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Establishing a systems and software engineering ecosystem center of excellence

Authors: JohnDuckmanton
Build basis: The Rational solution for Collaborative Lifecycle Management (CLM) and the Rational solution for systems and software engineering (SSE)

Adopting new systems or software engineering tools and practices on a large scale is a significant technological and organizational challenge that requires an appropriate level of coordination, collaboration, and governance to be successful.

This article outlines a best-practice organizational model to ensure successful adoption, based on establishing a software engineering process center of excellence (COE).

What is a center of excellence and why do I need one?

The following is a good working definition of a center of excellence from Strickler, J. (2008):

“The Center of Excellence should, at a most basic level consist of: A team of people that promote collaboration and using best practices around a specific focus area to drive business results. This team could be staffed with full- or part-time members.

The Center of Excellence should serve five basic needs:

  • Support: For their area of focus, Center of Excellences should offer support to the business lines. This may be through services needed, or providing subject matter experts.
  • Guidance: Standards, methodologies, tools and knowledge repositories are typical approaches to filling this need.
  • Shared Learning: Training and certifications, knowledge sharing, skill assessments are all ways to encourage shared learning.
  • Measurements: Center of Excellences should be able to demonstrate they are delivering the value that justified their creation.
  • Governance: Allocating limited resources (money, people, etc.) across all their possible uses is an important function of Center of Excellences. They should ensure organizations invest in the most valuable activities and create economies of scale for their service offering. In addition, coordination across other corporate interests is needed to enable the Center of Excellence to deliver value.”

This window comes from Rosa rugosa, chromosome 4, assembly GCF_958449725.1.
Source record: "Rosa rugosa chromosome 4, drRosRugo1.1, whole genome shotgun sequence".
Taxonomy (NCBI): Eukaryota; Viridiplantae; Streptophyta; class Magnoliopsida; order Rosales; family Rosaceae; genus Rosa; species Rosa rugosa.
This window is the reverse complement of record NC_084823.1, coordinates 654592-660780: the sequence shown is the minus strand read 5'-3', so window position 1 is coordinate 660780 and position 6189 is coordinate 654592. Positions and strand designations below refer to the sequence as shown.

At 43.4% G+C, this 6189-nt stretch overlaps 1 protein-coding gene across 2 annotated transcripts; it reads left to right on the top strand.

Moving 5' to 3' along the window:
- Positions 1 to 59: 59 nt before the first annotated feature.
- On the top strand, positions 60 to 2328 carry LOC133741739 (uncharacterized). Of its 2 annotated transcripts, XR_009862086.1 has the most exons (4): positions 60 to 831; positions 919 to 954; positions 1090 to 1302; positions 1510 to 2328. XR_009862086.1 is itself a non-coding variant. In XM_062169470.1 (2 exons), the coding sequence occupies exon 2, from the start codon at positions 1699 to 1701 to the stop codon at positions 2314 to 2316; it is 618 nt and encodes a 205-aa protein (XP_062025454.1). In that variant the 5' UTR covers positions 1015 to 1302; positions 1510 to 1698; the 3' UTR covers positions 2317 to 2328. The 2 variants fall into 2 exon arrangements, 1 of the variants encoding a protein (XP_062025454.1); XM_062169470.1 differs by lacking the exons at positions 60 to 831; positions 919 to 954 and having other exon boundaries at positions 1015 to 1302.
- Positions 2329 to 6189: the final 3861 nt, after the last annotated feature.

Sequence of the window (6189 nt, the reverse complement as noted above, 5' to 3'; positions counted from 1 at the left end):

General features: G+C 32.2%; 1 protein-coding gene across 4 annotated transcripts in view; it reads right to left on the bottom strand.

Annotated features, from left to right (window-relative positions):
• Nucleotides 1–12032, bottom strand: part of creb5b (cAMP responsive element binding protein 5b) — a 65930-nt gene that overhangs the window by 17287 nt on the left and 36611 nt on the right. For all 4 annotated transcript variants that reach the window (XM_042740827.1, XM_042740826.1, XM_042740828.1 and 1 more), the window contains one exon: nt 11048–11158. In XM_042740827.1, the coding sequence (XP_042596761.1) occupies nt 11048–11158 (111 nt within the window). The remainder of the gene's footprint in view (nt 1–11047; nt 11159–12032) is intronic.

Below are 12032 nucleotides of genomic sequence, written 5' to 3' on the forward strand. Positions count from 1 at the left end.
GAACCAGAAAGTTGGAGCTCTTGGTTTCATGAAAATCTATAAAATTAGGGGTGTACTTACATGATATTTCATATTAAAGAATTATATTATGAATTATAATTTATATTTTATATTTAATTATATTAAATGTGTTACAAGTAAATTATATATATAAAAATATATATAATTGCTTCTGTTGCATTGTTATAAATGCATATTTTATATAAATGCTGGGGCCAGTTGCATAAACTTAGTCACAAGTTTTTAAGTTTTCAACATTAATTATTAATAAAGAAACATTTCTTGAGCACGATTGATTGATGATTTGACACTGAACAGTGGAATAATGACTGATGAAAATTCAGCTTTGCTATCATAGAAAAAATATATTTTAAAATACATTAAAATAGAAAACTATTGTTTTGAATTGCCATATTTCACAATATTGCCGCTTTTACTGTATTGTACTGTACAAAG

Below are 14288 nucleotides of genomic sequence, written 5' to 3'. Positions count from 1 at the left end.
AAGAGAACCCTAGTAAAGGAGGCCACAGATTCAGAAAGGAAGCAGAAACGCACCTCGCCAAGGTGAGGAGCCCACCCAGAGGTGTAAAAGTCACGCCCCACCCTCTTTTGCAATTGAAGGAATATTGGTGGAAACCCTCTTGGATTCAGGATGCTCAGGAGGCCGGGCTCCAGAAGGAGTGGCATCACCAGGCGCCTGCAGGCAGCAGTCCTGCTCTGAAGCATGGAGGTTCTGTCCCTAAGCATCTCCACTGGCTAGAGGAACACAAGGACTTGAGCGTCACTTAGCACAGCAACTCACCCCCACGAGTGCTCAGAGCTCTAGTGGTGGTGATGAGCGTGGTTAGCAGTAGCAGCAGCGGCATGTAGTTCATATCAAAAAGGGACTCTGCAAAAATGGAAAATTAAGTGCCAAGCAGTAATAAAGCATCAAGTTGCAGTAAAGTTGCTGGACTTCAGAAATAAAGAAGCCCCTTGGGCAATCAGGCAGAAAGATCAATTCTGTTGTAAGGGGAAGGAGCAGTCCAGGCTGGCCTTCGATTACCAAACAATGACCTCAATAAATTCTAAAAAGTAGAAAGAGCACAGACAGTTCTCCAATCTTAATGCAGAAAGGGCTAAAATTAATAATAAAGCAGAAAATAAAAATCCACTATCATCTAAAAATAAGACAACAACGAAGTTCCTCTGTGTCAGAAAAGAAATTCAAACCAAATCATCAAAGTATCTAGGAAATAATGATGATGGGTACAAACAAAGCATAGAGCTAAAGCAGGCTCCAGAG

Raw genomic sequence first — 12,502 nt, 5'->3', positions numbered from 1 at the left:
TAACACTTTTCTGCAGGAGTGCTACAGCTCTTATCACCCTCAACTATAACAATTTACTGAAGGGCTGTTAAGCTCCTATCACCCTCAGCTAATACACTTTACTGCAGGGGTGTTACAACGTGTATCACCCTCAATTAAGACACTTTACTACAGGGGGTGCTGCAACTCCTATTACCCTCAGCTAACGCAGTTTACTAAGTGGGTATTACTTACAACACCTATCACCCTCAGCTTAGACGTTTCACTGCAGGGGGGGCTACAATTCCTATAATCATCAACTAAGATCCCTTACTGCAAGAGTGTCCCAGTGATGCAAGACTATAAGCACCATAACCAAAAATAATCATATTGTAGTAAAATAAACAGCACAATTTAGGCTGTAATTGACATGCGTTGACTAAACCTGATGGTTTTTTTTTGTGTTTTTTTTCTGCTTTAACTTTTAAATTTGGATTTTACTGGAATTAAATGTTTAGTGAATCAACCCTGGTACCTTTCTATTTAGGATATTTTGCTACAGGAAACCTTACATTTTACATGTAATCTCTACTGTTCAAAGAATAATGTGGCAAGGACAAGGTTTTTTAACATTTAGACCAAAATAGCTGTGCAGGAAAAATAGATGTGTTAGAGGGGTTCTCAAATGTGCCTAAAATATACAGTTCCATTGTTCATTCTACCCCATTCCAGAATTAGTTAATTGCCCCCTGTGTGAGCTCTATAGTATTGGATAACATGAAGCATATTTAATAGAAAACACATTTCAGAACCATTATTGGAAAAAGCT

Where software or systems engineering is being performed on a large-scale, organizations that take a systematic approach to addressing those needs gain greater return-on-investment from their investment in the practices and tools, and are able to reap the benefits much earlier.

Note This article uses the term center of excellence to refer to any similar entity with the same purpose and goals. The goals of a center of excellence are to mentor project staff, provide internal training, assess innovative software engineering solutions and manage adoption and continuous improvement. Other similar concepts and terms are Center of Competency (COC) and Community of Practice (COP), and these might encompass organizational types from Software Engineering Process Groups (SEPGs), project management offices (PMOs), quality groups, architecture teams, subject matter expert (SME) groups, and deployment organizations.

COE organizational model

The center of excellence (COE) is a centrally coordinated team consisting of a pool of skilled resources with expert knowledge around the software or systems engineering ecosystem; tool installation and configuration; usage models; practices and methods; and enablement and adoption.

The center of excellence is often organized into four main groups, as shown in Figure One:

  1. Executive steering committee